By the way: A good indication of whether it is a feed problem or another cause is to look at all the horses in a herd. If everyone receives the same food and only one shows abnormalities, the food is rarely to blame. Once you have clarified all the factors with your veterinarian, he or she may suggest an intestinal rehabilitation. We have highlighted what you have to pay attention to in another text.

Dental Problems Lead to Fecal Water

It might sound abstract at first, but what happens at one end of the body also has an impact on the opposite. And so it is not uncommon for toothaches to lead to fecal water. If the animal has pain in the mouth area, this can mean that it is basically malnourished and does not take in enough nutrients. This means that the symptoms described above usually also occur.

As with us humans, a toothache can have very different causes. In young horses, for example, switching between milk teeth and permanent teeth often leads to problems. Also, plaque and tartar are not alien to horses. Bad tooth structure, especially in the elderly, can cause inflammation that has an impact on overall health. This can be recognized by the following symptoms:

  • Excessive salivation;
  • Heavy smacking;
  • Bad breath;
  • Swelling in the mouth area;
  • Feed particles in the feces;
  • Sensitivity to the head (especially when treading on);
  • Lack of rideability.

Other Causes of Fecal Water in Horses

Have you excluded the causes mentioned above and does the fecal water still occur consistently? Then other factors can also play a role. We would like to briefly discuss some of them at this point:

  • Foreign bodies: If the horse ingests too much sand or other foreign bodies while grazing, these can irritate the sensitive mucous membranes.
  • Poisoning: If there are poisonous plants in the pasture or if too much mineral feed is given, the poisoning can cause the horse to drain its feces. In an earlier article, we looked at what you should look out for when it comes to the horse pasture.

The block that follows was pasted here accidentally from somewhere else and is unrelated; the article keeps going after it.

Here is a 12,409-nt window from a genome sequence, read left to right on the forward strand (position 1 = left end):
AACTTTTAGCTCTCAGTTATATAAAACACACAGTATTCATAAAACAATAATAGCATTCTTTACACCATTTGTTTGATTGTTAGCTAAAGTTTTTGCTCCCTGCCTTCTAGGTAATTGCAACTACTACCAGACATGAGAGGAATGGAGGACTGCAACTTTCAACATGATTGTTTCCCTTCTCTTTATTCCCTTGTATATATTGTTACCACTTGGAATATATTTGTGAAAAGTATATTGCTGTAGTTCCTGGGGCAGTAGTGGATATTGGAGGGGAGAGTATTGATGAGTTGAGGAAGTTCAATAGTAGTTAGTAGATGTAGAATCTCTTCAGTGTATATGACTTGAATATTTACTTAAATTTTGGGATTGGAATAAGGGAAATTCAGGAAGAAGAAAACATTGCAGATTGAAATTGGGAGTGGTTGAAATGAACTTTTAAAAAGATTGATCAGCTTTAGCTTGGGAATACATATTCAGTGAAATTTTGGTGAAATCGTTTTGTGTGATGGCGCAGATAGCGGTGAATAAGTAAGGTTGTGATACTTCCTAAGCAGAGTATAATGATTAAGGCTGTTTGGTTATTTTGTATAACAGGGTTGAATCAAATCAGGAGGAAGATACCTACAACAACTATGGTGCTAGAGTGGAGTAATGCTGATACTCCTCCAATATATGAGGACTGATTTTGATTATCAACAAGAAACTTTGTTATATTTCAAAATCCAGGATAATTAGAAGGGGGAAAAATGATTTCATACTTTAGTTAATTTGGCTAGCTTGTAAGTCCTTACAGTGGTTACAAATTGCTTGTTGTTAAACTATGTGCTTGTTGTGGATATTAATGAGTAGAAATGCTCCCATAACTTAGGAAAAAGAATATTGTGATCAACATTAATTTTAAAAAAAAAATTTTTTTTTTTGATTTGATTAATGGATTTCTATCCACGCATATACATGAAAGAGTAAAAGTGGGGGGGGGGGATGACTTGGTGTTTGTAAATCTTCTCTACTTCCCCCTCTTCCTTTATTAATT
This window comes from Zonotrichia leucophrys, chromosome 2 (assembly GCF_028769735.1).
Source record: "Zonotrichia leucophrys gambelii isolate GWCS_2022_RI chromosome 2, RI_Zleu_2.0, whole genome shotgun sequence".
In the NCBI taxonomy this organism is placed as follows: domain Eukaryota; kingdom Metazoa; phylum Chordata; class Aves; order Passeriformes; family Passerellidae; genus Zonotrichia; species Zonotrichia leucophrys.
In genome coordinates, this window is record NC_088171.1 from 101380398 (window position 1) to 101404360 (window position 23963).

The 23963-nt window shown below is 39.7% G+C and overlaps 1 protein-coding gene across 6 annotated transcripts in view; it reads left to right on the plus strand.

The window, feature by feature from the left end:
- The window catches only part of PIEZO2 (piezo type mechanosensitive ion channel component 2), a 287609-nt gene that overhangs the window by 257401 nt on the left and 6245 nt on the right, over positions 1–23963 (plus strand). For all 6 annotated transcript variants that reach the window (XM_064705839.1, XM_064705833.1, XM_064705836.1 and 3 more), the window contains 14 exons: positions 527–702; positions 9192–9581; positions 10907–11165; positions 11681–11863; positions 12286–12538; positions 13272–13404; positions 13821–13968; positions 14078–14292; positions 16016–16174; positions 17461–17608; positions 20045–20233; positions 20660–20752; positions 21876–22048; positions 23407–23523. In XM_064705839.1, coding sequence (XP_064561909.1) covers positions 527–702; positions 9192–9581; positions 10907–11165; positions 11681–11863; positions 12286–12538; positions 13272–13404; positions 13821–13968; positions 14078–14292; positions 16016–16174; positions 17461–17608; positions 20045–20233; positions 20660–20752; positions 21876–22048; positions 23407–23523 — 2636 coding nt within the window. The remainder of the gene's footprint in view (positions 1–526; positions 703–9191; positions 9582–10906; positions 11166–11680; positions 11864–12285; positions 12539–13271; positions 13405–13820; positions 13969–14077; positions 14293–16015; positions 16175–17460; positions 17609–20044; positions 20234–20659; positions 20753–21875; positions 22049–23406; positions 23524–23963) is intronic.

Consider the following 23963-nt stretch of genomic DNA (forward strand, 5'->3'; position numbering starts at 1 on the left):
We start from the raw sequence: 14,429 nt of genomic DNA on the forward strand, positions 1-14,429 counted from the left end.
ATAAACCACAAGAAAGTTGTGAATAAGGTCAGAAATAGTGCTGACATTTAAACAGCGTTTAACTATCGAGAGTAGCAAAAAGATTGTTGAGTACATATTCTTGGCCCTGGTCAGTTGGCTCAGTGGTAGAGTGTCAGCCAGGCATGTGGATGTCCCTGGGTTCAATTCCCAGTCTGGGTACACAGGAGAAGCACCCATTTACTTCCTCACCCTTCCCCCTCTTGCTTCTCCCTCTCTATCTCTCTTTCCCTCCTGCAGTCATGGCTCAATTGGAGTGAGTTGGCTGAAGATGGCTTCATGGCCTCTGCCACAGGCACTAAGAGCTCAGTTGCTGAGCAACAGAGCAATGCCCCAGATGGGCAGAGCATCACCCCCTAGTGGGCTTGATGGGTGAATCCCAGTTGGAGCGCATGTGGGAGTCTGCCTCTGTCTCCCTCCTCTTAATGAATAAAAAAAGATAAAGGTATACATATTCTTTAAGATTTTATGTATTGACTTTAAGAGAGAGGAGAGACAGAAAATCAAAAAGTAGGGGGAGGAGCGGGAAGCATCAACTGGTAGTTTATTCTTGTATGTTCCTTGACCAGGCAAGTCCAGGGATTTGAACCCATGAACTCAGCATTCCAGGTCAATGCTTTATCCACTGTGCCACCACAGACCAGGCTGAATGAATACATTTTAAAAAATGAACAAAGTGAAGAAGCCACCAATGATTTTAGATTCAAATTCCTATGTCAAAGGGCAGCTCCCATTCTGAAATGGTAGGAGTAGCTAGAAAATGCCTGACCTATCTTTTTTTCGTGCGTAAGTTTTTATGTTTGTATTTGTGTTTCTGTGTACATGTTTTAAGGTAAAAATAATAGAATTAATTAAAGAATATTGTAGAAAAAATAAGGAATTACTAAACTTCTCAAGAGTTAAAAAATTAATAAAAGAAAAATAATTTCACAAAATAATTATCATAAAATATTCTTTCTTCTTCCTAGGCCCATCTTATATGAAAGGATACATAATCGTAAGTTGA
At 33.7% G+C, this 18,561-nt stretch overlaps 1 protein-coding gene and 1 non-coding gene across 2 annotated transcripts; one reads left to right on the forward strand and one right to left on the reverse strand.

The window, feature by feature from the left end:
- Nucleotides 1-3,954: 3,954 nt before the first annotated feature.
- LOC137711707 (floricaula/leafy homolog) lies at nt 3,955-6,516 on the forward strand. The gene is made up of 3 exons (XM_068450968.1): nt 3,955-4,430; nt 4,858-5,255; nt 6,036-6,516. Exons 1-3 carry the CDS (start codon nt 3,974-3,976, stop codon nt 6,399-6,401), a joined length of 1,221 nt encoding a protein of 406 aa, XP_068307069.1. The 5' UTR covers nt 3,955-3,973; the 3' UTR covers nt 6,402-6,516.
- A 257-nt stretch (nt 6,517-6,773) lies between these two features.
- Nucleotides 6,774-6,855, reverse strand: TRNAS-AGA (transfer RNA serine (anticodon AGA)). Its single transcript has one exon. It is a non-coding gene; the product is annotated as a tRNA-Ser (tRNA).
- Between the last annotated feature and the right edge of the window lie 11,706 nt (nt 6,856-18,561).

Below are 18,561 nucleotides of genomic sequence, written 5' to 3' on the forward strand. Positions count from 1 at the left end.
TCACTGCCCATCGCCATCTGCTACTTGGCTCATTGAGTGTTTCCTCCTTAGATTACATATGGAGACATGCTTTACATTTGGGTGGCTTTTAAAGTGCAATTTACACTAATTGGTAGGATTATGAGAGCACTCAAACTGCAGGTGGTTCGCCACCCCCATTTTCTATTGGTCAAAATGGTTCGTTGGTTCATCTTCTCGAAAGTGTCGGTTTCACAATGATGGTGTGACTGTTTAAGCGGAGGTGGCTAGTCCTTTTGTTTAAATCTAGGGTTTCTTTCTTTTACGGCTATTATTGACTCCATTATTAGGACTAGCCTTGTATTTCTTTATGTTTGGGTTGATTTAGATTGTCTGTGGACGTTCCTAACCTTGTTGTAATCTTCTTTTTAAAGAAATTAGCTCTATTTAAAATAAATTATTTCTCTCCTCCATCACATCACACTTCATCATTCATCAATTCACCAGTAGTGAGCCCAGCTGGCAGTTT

• Lack of exercise: In nature, horses cover several kilometers a day and the organism is designed for this. If there is no movement, unused fluid collects in the intestine, which is excreted as fecal water.
  • Parasites: A worm infestation can cause inflammation in the gastrointestinal tract and thereby cause fecal water in the horse.
  • Hormonal changes: Mares who are horsey and stallions who behave as stallions can defecate due to the hormones.

With all these causes, it is important that you do not just treat them yourself, but always contact your veterinarian (or, if necessary, a specialist). With the appropriate tests, they can identify the exact trigger and advise you on the best therapy.

Treating Fecal Water: What to Do?

We have already indicated, but since fecal water is not a disease in itself, but a symptom, the underlying cause must always be treated as well. That should be the focus of every therapy. Nonetheless, you can of course use certain means to influence the consistency of the feces to a certain extent.

Well-known home remedies for horse stool water include horse hemp, flea seeds (husks), and brewer’s yeast. Various herbs that have a calming effect on the gastrointestinal tract can also be used. These include, for example, peppermint, fennel, caraway, dandelion, and chamomile.

However, the change of feed itself can also result in fecal water. After all, it always puts a strain on the digestive tract. If you observe that the symptom worsens, it is best to consult your vet.

Consequences of Fecal Water on Horses

It is important that the causes of fecal water are addressed as quickly and carefully as possible. Because if it occurs over a long period of time, it can lead to more serious problems. On the one hand, of course, the disease that is the cause should be treated.

On the other hand, the stool itself also causes damage to the horse. Because it often runs down the legs starting from the anus and settles in the gap between the thighs. Here the thighs rub against each other and the additional irritation from the fecal water can quickly lead to dermatitis (i.e. skin inflammations).

So if you discover that your horse is getting stool, it is important to take a closer look at the problem. If it has not returned after a few days, it is best to call the vet. Because even if mostly harmless, temporary factors such as stress are the cause, more serious illnesses can also be the cause. That should definitely be clarified.